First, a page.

Members of the Conway City Council voted Tuesday night in favor of an ordinance repealing the ordinance it passed last month regulating the possession, ingestion, sale and distribution of the synthetic cannabinoid K2.

City Attorney Michael Murphy said the action came under the advisement of the Arkansas Municipal League, who recently sent two "terse" notices to the city recommending the existing ordinance be repealed and any further action be in accordance with a new state rule banning the sale and distribution of K2.

The state Board of Health met July 2 and adopted an emergency rule, which will last 120 days, banning the sale and distribution of K2.

There are no provisions under the state’s rule regulating the possession or ingestion of K2, nor the sale, distribution, possession or ingestion of salvia, a plant derivative included in the ordinance passed by the city council last month.

Murphy noted though the state’s emergency rule doesn’t regulate the possession of K2, any drivers discovered to be impaired and under the influence of K2 would be subject to local DUI and DWI laws.

Action by the state board towards a permanent rule is being taken under its regular rule-making process, and includes a 30-day public hearing period and review by two legislative committees, the Public Health and Welfare Committee and the Rules and Regulations Committee, legislative sub-committees that represent both the state House and Senate.

The entire process will take about three months to complete.

Murphy said if no state action is taken by the end of the 120 days, it would put the city in a "gap period" before the state legislature meets again, during which time the council would have to again decide which course of action, if any, to take in regulating K2.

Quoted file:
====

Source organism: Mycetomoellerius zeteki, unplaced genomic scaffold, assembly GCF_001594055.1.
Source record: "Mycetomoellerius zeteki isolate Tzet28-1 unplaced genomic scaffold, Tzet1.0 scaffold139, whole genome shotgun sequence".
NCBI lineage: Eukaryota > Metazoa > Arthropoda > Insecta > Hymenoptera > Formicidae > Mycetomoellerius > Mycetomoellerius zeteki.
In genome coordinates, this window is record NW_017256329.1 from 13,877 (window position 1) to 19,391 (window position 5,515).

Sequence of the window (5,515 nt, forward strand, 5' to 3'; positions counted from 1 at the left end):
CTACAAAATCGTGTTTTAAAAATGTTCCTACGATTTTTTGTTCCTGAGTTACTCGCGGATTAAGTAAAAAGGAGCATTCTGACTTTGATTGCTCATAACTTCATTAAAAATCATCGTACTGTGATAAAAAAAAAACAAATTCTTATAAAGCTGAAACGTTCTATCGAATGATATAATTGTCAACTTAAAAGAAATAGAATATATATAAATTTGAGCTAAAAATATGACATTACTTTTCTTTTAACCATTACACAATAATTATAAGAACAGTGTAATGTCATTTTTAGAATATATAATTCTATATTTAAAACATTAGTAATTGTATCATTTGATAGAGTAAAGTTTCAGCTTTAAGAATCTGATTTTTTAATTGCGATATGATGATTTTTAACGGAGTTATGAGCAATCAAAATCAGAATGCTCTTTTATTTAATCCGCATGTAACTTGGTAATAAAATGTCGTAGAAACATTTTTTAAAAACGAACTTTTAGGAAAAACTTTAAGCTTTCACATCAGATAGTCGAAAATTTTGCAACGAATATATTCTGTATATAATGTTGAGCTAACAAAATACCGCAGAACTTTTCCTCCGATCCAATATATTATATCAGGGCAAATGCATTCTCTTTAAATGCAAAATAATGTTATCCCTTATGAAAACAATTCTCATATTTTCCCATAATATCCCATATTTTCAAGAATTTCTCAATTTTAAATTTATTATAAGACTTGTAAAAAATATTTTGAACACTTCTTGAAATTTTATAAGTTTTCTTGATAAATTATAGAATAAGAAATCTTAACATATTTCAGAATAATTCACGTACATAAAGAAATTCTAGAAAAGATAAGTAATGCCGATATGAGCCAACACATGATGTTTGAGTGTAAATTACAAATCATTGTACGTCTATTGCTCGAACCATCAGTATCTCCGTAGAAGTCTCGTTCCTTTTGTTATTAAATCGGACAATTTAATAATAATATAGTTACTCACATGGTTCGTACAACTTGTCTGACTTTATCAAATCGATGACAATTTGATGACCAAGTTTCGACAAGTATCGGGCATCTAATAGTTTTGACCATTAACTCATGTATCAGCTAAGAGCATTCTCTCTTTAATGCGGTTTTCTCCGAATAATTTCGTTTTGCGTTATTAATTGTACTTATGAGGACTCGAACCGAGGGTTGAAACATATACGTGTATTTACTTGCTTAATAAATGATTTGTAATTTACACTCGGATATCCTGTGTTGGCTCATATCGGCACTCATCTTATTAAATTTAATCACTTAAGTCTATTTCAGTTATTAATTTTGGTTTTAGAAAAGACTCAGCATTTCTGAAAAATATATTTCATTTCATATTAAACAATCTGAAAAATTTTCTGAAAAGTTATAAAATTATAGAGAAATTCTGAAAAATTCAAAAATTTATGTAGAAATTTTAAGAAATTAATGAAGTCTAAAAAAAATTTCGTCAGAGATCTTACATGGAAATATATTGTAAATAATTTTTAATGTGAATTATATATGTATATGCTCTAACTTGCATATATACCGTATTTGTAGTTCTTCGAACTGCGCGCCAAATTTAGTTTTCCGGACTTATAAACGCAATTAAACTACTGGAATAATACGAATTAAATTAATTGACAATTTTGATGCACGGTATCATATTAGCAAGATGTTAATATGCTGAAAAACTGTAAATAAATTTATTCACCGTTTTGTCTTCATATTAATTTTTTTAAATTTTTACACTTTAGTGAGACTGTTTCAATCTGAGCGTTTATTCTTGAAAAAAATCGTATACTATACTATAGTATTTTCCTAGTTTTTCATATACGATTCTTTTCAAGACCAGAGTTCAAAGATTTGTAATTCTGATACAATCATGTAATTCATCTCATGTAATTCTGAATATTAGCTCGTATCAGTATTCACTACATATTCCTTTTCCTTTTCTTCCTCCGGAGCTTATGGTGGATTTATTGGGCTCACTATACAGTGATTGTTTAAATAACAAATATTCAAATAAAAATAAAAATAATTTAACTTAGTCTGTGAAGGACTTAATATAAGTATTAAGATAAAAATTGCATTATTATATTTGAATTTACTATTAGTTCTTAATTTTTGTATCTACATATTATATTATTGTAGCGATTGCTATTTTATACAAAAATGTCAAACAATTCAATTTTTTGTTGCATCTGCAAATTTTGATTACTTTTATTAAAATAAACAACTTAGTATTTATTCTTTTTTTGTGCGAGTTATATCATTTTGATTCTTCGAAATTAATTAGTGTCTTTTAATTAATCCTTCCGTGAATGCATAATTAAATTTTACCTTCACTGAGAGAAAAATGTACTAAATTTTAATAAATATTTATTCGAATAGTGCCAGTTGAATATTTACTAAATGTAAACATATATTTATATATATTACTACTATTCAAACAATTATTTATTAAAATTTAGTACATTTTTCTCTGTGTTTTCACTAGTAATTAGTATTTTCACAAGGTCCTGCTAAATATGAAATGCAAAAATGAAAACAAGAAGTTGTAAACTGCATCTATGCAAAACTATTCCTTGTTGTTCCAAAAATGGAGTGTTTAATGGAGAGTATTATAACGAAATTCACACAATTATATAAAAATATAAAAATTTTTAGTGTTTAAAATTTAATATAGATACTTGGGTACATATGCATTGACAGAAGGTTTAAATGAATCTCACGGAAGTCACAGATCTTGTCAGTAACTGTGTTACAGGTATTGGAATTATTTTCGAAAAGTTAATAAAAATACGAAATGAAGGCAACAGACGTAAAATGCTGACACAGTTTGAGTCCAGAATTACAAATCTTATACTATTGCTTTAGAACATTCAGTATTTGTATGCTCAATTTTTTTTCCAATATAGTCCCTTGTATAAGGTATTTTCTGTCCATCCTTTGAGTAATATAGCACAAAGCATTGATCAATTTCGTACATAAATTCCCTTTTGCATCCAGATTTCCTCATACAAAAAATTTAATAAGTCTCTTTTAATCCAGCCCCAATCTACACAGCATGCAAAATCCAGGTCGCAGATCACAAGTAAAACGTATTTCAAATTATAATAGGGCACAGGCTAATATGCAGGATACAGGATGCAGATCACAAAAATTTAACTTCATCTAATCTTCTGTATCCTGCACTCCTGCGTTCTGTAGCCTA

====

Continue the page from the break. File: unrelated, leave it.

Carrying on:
The state rule makes the sale of K2 a misdemeanor, punishable with a fine of up to $500 and up to one month in jail. It also includes a civil penalty of up to $1,000.

Department of Health spokesman Ed Barham said last month though the rule wouldn’t supersede any existing city and county ordinances, it is possible for a person to be charged with violating both local and state rules.

Murphy also said the city’s new ordinance would not usurp the enforcement of the county’s ordinance banning the sale, distribution, ingestion and possession of K2, salvia and other similar synthetic cannabinoids by members of the Faulkner County Sheriff’s Office within city limits.

The council also approved:

• A resolution authorizing the mayor and city clerk to enter into the termination and assignment agreement with co-owners of the Independence Steam Electric Station 2.

• A resolution setting a public hearing at 6:30 p.m. on August 10 to discuss the closing of an easement located in University Park Subdivision.

• Resolutions requesting the Faulkner County Tax Collector to place certified liens on properties located at 4910 College Avenue, 1515 Freyaldenhoven Lane and 2 Eve Lane, as a result of incurred expenses by the City due to city code enforcement violations.

• An ordinance accepting grant proceeds and appropriating funds in the amount of $5,400 for the Historic District Commission to be administered by the Planning and Development Department.

• An ordinance accepting a donation from Conway Cobras Baseball and appropriating the funds in the amount of $218 for the Conway Parks Department’s youth baseball scholarship program.

• An ordinance appropriating funds received from Jacobs Engineering Group Inc. in the amount of $3,502 to the City of Conway for compensation for the installation of the French drainage system by Nabholz Construction Corporation at the City of Colleges Park.

• Consideration of a consent order in the matter of the City of Conway vs. Todd A. Bruns.

(Staff writer Megan Reynolds can be reached by e-mail at or by phone at (501) 505-1277. To comment on this story and others, visit